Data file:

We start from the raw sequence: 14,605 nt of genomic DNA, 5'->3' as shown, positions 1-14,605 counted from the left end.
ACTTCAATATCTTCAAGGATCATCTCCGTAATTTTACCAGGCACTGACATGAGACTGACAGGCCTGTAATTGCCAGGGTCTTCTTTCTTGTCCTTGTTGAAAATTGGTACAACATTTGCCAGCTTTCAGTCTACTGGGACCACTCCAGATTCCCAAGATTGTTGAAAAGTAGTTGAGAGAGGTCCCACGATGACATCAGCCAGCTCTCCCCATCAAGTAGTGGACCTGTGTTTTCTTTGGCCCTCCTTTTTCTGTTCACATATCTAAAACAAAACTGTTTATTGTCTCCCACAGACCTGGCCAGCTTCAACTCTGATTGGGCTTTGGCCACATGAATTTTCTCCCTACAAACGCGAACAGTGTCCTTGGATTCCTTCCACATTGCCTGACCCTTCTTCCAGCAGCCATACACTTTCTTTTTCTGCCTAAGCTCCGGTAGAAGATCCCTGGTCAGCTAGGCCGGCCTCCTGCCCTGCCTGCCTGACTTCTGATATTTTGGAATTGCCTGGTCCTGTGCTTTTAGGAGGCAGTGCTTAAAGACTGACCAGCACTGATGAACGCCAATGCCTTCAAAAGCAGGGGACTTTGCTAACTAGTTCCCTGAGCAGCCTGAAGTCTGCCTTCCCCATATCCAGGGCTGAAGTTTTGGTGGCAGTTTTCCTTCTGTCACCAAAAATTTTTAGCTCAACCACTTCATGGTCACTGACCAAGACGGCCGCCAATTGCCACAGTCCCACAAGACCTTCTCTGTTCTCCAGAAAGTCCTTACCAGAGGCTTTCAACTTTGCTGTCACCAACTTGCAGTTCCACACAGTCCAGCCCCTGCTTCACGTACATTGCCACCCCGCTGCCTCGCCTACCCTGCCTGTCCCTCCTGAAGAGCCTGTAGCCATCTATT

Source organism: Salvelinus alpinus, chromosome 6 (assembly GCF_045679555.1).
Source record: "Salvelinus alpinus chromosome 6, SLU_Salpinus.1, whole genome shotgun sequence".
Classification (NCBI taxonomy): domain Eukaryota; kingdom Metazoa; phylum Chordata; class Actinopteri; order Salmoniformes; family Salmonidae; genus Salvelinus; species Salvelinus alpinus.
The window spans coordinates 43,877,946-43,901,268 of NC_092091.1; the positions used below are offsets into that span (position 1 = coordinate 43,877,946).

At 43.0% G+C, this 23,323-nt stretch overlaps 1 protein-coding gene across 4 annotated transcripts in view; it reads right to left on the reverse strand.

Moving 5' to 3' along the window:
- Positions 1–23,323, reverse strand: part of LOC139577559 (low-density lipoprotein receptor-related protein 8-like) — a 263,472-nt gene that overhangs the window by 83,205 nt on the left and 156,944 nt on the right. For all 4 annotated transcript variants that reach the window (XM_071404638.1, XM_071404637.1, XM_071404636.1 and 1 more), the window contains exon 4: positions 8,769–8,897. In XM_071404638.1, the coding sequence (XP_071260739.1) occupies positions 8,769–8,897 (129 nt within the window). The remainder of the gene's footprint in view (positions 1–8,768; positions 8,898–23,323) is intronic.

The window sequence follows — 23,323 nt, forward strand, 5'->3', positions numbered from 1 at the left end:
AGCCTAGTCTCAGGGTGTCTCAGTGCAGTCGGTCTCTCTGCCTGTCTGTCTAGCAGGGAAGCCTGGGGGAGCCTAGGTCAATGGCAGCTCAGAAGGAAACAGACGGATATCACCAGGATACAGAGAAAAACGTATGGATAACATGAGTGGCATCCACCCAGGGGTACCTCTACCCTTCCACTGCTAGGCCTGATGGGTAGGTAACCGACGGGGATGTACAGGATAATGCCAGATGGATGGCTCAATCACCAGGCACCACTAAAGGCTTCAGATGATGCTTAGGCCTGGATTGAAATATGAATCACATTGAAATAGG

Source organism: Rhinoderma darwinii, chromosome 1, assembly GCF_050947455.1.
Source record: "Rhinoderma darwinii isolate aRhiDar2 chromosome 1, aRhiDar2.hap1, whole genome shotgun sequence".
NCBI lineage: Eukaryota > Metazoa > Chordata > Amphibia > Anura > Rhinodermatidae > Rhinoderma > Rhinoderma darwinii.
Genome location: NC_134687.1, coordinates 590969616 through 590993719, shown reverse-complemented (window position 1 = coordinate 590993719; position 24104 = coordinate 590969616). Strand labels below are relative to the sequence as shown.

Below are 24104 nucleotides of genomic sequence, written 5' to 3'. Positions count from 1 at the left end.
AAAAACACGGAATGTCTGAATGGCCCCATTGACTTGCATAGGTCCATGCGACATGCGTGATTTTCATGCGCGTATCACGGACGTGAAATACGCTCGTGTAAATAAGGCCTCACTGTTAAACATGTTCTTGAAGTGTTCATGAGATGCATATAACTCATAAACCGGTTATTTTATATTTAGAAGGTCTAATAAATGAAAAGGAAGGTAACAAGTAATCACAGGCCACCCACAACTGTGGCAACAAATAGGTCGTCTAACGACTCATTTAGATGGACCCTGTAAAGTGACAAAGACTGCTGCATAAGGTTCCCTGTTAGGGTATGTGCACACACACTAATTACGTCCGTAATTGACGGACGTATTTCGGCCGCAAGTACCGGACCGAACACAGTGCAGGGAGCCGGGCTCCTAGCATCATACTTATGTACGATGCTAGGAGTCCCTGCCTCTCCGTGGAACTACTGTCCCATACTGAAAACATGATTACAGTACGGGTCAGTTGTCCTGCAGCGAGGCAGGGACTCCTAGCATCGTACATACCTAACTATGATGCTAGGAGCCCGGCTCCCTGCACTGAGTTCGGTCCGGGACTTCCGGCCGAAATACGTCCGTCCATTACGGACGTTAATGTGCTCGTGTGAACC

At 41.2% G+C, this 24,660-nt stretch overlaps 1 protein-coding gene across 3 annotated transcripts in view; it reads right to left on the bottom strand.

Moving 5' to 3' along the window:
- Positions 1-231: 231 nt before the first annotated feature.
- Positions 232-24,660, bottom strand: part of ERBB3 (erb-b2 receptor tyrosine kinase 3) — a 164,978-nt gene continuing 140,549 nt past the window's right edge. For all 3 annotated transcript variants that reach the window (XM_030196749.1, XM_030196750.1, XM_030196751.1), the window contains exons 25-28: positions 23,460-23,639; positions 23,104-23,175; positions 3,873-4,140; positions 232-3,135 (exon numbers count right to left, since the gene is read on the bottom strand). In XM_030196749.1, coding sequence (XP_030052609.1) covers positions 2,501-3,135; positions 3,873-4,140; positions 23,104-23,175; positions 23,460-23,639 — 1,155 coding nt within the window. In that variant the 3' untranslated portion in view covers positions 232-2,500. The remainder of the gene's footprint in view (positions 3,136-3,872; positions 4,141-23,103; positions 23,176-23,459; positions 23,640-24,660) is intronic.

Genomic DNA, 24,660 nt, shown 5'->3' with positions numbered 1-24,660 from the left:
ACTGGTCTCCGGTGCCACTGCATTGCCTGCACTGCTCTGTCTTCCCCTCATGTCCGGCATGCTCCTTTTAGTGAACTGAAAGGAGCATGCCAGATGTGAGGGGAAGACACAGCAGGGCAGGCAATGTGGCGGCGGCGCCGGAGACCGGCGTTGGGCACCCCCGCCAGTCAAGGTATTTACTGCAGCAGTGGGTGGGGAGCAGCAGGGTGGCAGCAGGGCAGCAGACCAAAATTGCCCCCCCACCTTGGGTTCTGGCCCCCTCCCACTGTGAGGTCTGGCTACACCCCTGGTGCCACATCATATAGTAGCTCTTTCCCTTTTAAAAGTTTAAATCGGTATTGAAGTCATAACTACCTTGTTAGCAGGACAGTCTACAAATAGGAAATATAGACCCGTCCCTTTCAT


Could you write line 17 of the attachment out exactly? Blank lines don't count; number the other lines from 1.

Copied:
AAAAACACGGAATGTCTGAATGGCCCCATTGACTTGCATAGGTCCATGCGACATGCGTGATTTTCATGCGCGTATCACGGACGTGAAATACGCTCGTGTAAATAAGGCCTCACTGTTAAACATGTTCTTGAAGTGTTCATGAGATGCATATAACTCATAAACCGGTTATTTTATATTTAGAAGGTCTAATAAATGAAAAGGAAGGTAACAAGTAATCACAGGCCACCCACAACTGTGGCAACAAATAGGTCGTCTAACGACTCATTTAGATGGACCCTGTAAAGTGACAAAGACTGCTGCATAAGGTTCCCTGTTAGGGTATGTGCACACACACTAATTACGTCCGTAATTGACGGACGTATTTCGGCCGCAAGTACCGGACCGAACACAGTGCAGGGAGCCGGGCTCCTAGCATCATACTTATGTACGATGCTAGGAGTCCCTGCCTCTCCGTGGAACTACTGTCCCATACTGAAAACATGATTACAGTACGGGTCAGTTGTCCTGCAGCGAGGCAGGGACTCCTAGCATCGTACATACCTAACTATGATGCTAGGAGCCCGGCTCCCTGCACTGAGTTCGGTCCGGGACTTCCGGCCGAAATACGTCCGTCCATTACGGACGTTAATGTGCTCGTGTGAACC